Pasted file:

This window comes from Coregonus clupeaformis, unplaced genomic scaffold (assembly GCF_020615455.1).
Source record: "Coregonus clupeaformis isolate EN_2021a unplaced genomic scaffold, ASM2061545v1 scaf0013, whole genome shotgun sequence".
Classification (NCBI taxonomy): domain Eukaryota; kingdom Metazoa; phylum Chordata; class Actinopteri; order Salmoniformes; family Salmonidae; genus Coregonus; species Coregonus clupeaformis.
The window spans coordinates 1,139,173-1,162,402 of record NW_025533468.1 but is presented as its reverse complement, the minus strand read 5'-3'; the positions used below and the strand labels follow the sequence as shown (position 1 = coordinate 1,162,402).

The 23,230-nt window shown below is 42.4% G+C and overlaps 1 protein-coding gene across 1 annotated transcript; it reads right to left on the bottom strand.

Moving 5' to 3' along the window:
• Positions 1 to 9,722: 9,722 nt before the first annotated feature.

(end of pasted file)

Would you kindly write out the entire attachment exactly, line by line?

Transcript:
This window comes from Coregonus clupeaformis, unplaced genomic scaffold (assembly GCF_020615455.1).
Source record: "Coregonus clupeaformis isolate EN_2021a unplaced genomic scaffold, ASM2061545v1 scaf0013, whole genome shotgun sequence".
Classification (NCBI taxonomy): domain Eukaryota; kingdom Metazoa; phylum Chordata; class Actinopteri; order Salmoniformes; family Salmonidae; genus Coregonus; species Coregonus clupeaformis.
The window spans coordinates 1,139,173-1,162,402 of record NW_025533468.1 but is presented as its reverse complement, the minus strand read 5'-3'; the positions used below and the strand labels follow the sequence as shown (position 1 = coordinate 1,162,402).

The 23,230-nt window shown below is 42.4% G+C and overlaps 1 protein-coding gene across 1 annotated transcript; it reads right to left on the bottom strand.

Moving 5' to 3' along the window:
• Positions 1 to 9,722: 9,722 nt before the first annotated feature.